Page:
The clinical presentation can vary from mild to severe. The major clinical manifestations are corneal clouding, joint stiffness, and a skeletal dysplasia known as dysostosis multiplex. Unlike most lysosomal storage disorders, intelligence is unaffected. Macrocephaly and sternal abnormalities can be present at birth, and inguinal/umbilical hernias are common. Restriction of joint movement develops sometime in the first few years of life, and a typical crouched posture is assumed. Hepatomegaly, corneal clouding, claw-hand deformities, cardiac valve involvement, decreased pulmonary function, and sleep apnea become evident as the child ages. Respiratory infections are common. Growth in height is usually less than normal, but variable with the severity of disease. Facial features become more coarse with age, and individuals with MPS VI often resemble one another. Deafness, both sensorineural or conductive, is seen in all types of mucopolysaccharidoses, including MPS VI. Spinal cord compression is a typical complication in older children and adults. Carpal tunnel syndrome and nerve compression is also seen in older children and adults. Enzyme replacement therapy (ERT) for MPS VI has been approved by the FDA and is available for treatment of this disorder.
Mutations in the ARSB gene result in reduced activity of the arylsulfatase B enzyme. Diagnostic sequencing analysis of the ARSB gene coding region is available for MPS VI patients and their at-risk relatives on a clinical basis.
For questions about testing for MPS VI, call the Emory Genetics Laboratory at (404) 778-8499 or (855) 831-7447. For further clinical information about lysosomal storage diseases, including management and treatment, call the Emory Lysosomal Storage Disease Center at (404) 778-8565 or (800) 200-1524.
For patients with mutations not identified by full gene sequencing, a separate deletion/duplication assay is available using a targeted CGH array (LZ).
1). Litjens, T. and Hopwood, JJ. Mucopolysaccharidosis Type VI: Structural and Clinical Implication of Mutations in N-Acetylgalactosamine-4-Sulfatase. 2001. Hum. Mut. 18:282-295.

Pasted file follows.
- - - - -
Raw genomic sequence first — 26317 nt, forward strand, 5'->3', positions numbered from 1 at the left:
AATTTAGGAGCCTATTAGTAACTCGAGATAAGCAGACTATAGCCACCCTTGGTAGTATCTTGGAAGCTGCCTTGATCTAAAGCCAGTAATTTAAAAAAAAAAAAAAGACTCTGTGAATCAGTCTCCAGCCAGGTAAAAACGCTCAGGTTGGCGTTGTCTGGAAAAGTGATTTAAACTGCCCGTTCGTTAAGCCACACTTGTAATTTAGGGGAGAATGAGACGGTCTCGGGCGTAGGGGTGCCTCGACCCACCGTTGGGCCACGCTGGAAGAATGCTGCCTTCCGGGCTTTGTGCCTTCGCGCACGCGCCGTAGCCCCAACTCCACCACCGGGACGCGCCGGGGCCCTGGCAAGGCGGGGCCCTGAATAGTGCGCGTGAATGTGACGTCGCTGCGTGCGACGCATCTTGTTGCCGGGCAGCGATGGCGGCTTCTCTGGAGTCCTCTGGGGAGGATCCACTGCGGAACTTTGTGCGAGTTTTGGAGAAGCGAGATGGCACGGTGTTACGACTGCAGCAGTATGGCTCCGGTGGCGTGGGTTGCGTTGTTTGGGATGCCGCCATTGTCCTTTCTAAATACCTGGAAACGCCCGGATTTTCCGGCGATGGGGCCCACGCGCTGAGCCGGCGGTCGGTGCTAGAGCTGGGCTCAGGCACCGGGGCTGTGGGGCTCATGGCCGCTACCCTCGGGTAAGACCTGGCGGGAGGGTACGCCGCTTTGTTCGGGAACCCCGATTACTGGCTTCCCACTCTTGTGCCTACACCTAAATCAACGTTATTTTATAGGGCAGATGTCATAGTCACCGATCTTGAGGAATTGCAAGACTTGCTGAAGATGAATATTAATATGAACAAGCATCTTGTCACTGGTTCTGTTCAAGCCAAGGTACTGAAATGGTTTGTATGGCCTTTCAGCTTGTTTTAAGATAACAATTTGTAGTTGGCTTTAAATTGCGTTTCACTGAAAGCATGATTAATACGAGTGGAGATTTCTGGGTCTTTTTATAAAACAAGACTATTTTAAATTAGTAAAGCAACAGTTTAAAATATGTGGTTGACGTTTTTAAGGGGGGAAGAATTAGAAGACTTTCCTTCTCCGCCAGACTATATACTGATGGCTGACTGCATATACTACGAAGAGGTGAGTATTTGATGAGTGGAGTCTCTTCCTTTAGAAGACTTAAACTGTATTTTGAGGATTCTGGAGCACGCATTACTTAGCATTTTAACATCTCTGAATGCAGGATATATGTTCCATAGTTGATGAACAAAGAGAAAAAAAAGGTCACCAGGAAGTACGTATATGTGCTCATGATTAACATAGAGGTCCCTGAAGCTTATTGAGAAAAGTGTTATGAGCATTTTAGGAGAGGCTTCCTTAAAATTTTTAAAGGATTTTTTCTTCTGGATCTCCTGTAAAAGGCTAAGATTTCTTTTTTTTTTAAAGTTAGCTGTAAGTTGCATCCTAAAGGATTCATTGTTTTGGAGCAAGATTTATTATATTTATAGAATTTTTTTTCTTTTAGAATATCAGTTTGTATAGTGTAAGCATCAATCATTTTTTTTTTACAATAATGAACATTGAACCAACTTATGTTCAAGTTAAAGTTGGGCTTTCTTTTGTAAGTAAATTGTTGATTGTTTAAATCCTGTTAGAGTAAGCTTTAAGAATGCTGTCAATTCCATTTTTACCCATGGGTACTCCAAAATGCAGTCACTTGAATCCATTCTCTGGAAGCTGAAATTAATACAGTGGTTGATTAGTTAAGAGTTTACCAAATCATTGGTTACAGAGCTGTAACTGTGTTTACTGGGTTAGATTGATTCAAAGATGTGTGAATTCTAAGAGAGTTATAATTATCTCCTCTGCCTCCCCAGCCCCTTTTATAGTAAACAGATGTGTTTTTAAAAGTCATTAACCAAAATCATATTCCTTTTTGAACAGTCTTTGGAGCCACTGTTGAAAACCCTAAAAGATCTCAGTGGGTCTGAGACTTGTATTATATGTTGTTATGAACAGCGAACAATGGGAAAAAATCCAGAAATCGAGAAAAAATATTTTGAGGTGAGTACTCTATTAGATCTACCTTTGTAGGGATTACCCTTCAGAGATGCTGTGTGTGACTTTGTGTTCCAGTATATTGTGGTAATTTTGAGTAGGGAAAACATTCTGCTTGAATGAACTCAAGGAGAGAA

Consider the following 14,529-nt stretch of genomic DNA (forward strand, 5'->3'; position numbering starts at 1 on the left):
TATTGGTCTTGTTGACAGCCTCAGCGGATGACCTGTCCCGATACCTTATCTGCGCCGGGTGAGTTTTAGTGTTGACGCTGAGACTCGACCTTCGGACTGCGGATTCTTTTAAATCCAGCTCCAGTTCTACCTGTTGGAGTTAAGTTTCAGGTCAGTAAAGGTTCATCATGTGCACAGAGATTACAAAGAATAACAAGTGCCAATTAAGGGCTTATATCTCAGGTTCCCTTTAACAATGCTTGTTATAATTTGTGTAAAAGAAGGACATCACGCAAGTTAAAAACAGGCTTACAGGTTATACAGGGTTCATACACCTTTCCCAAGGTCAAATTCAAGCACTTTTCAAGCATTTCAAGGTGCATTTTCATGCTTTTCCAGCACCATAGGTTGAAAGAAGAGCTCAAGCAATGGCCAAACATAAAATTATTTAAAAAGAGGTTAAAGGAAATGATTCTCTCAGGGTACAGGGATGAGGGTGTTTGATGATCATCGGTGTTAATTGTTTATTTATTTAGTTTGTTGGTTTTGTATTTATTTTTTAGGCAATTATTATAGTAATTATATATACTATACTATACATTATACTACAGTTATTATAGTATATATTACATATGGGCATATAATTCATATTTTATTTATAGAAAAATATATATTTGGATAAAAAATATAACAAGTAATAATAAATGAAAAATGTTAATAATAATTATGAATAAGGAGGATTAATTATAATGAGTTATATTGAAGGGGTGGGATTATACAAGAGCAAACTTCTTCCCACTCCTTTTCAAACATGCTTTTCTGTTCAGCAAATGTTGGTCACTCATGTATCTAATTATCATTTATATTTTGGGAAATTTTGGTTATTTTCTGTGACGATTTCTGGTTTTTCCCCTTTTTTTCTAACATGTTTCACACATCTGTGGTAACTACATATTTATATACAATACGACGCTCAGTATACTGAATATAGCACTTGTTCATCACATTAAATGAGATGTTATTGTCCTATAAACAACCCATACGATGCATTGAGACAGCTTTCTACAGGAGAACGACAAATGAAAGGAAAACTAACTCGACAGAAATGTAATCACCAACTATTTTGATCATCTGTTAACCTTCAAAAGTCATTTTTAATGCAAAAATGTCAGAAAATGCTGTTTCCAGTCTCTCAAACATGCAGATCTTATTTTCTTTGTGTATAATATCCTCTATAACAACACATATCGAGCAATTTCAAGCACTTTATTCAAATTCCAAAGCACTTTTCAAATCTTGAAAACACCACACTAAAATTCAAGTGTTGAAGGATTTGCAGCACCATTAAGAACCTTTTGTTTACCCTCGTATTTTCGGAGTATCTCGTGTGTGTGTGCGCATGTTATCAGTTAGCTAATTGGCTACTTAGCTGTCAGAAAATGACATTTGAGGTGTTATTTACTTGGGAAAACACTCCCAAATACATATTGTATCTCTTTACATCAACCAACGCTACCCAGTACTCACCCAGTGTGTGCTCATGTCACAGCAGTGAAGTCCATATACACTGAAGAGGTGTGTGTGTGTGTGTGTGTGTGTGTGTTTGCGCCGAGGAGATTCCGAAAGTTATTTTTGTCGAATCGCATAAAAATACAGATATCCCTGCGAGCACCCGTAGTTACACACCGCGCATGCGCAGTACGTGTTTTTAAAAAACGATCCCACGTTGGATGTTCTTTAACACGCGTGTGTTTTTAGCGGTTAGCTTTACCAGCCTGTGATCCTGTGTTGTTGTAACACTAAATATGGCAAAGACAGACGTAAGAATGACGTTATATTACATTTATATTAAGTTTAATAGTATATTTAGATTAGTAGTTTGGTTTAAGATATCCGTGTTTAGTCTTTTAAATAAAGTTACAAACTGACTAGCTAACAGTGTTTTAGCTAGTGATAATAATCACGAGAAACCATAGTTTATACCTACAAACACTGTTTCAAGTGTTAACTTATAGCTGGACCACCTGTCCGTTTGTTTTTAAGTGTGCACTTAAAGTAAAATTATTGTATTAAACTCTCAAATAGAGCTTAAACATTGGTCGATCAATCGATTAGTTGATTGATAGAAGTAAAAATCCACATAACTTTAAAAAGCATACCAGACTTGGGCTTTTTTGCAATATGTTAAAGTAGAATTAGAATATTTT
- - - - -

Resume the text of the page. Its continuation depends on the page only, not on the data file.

2). Karageorgos, L. et al. Mutational analysis of mucopolysaccharidosis type VI patients undergoing a trial of enzyme replacement therapy. 2004. Hum. Mutat. 23: 229-233.
- Confirmation of a clinical diagnosis of MPS VI (Maroteaux-Lamy).
- Prenatal testing for known familial mutations.
- Assessment of carrier status in high risk family members known mutation analysis.
This assay does not interrogate the promoter region, deep intronic regions or other regulatory elements. Large deletions are not detected by this analysis. Results of molecular analysis must interpreted in the context of the patients clinical and/or biochemical phenotype.
Submit only 1 of the following specimen types
Preferred specimen type: Whole Blood
Type: Whole Blood
Specimen Requirements:In EDTA (purple top) or ACD (yellow top) tube:
Infants (<2 years): 2-3 ml
Children (>2 years): 3-5 ml
Older Children & Adults: 5-10 ml
Specimen Collection and Shipping: Refrigerate until time of shipment. Ship sample within 5 days of collection at room temperature with overnight delivery.
Specimen Requirements:OrageneTM Saliva Collection kit (available through EGL) used according to manufacturer instructions.
Specimen Collection and Shipping: Store sample at room temperature. Ship sample within 5 days of collection at room temperature with overnight delivery.
- Mucopolysaccharide screen (urine GAG) (GA)
- Known mutation analysis (Custom Diagnostics) is available to test family members.
- A deletion/duplication assay is available separately for individuals where mutations are not identified by sequence analysis. Refer to the test requisition or contact the laboratory for more information.
- Prenatal testing is available for known familial mutations only.
- Please call the Laboratory Genetic Counselor for specific requirements for prenatal testing before collecting a fetal sample.